James Van Der Beek, the well-known star of equally well-known dramas like Dawson's Creek and Mercy, may have landed his first regular comedy series. Van Der Beek has been tapped to co-star in a new ABC sitcom pilot colorfully entitled Don't Trust the B**ch in Apt. 23. Van Der Beek's role, however, won't require much research or method acting, as he will reportedly play himself in the project.
It isn't yet clear just how central the one-time teen heartthrob will be to the series, which is based in New York City and largely focuses on June, played by The Good Wife’s Dreama Walker, who is described as an “earnest, honest, optimistic girl from the heartland” whose reality changes dramatically after moving in with "party girl Chloe." According to Deadline, Chloe's character, played by Krysten Ritter (Confessions of a Shopaholic), "has the morals of a pirate." Initial reports suggest Van Der Beek will play Chloe's best friend.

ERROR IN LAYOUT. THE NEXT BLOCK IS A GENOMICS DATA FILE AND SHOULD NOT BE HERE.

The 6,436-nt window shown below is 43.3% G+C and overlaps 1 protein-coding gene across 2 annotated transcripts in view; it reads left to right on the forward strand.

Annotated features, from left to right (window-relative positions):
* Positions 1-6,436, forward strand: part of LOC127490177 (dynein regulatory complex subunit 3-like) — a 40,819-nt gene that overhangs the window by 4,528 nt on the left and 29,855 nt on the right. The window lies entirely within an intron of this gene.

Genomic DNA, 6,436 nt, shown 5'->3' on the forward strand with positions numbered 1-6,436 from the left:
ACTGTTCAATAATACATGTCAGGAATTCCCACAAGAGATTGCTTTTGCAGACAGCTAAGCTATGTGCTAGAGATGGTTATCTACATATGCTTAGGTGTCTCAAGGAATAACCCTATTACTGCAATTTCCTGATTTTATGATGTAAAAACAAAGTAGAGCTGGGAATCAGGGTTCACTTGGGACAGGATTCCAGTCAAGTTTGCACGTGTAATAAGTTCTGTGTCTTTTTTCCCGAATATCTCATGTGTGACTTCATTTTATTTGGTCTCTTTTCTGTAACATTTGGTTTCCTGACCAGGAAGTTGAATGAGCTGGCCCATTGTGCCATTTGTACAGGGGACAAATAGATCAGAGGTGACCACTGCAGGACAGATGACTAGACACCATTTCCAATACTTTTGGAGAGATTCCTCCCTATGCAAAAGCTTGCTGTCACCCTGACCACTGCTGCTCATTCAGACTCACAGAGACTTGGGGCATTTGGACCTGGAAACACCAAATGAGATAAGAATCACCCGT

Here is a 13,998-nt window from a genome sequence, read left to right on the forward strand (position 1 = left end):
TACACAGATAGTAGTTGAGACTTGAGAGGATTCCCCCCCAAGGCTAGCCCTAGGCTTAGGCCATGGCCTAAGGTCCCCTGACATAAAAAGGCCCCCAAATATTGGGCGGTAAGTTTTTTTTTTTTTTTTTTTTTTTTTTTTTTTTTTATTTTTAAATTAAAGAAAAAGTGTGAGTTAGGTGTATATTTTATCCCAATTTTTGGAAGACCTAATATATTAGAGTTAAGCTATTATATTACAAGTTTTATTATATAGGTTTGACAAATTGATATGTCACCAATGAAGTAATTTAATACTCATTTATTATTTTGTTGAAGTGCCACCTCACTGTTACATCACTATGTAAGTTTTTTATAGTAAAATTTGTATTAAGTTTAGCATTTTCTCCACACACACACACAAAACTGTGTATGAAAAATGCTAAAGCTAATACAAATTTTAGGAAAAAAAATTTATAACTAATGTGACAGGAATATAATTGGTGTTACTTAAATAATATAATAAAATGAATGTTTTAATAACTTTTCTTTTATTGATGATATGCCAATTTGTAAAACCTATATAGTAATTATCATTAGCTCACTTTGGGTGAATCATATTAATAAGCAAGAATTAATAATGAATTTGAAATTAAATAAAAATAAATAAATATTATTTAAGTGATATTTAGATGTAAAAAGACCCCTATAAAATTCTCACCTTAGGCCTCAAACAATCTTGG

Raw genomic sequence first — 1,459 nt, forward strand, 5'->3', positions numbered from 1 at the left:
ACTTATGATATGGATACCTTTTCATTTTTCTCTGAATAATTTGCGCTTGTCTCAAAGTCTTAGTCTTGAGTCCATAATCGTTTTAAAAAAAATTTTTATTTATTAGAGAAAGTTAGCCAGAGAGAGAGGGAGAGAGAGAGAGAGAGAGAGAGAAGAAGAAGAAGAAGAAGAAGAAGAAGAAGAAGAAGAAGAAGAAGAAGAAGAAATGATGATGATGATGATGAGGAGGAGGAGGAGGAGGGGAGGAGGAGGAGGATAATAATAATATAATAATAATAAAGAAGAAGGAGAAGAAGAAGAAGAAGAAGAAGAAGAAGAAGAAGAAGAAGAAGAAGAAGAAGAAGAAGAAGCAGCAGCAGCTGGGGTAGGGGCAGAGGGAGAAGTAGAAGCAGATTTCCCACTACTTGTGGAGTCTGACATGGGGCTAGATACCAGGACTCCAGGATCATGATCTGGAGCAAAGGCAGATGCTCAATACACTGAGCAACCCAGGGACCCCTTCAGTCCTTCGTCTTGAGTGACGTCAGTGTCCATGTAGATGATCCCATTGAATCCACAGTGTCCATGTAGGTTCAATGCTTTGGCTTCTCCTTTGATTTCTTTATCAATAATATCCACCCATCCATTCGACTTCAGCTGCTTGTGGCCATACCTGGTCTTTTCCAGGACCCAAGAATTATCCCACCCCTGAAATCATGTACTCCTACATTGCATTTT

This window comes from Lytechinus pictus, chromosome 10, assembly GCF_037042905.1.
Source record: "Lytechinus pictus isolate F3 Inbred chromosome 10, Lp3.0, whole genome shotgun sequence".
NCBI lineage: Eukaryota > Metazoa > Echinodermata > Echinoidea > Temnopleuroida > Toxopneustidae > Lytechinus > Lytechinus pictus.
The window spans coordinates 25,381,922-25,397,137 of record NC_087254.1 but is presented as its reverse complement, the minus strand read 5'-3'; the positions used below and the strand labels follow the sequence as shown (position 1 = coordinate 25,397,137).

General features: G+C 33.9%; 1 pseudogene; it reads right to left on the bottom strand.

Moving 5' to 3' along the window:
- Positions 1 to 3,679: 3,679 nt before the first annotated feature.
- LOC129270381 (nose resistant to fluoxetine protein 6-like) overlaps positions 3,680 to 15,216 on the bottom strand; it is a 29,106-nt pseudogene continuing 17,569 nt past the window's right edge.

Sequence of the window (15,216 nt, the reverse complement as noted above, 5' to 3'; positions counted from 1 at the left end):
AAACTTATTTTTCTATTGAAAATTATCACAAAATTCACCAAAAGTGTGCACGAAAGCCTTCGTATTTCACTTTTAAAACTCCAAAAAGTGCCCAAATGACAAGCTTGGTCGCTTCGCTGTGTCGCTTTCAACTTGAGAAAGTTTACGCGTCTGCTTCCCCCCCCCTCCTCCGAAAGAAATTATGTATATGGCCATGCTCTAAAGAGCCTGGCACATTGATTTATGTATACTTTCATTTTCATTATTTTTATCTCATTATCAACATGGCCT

MTV, meanwhile, is already taking gentle jabs at Van Der Beek's upcoming self-portrayal in the series, noting that since "he's best known for a three-second, 10-year-old clip of him crying, it makes sense that James Van Der Beek's next comedy gig is all about himself." Interestingly enough, however, Van Der Beek's role was initially created for another former teen heartthrob: Lance Bass of 'N Sync fame. Van Der Beek's arrival has prompted a complete rewrite of the role.
The 33-year-old Van Der Beek's attempt at a comedy-laced, fictionalized version of himself is already drawing comparisons to Neil Patrick Harris in the Harold and Kumar movies, as well as Friends star Matt LeBlanc's role in Episodes. Typically sought-after for dramatic television pilots, the newfound interest in Van Der Beek as a comedic actor is being widely attributed to the Dawson's Creek star's recent self-deprecating and utterly hilarious Funny or Die video contributions, which have enabled Van Der Beek to poke fun at his own Dawson's Creek image.
Don’t Trust the B**ch in Apt. 23's pilot will be directed by Modern Family’s Jason Winer and produced by American Dad's Nahnatchka Khan. The show is potentially a major comeback effort for James Van Deer Beek that, unlike previous attempts at a post-Creek comeback, is generating a wider amount of generally positive buzz and curiosity among both television critics and viewing audiences.
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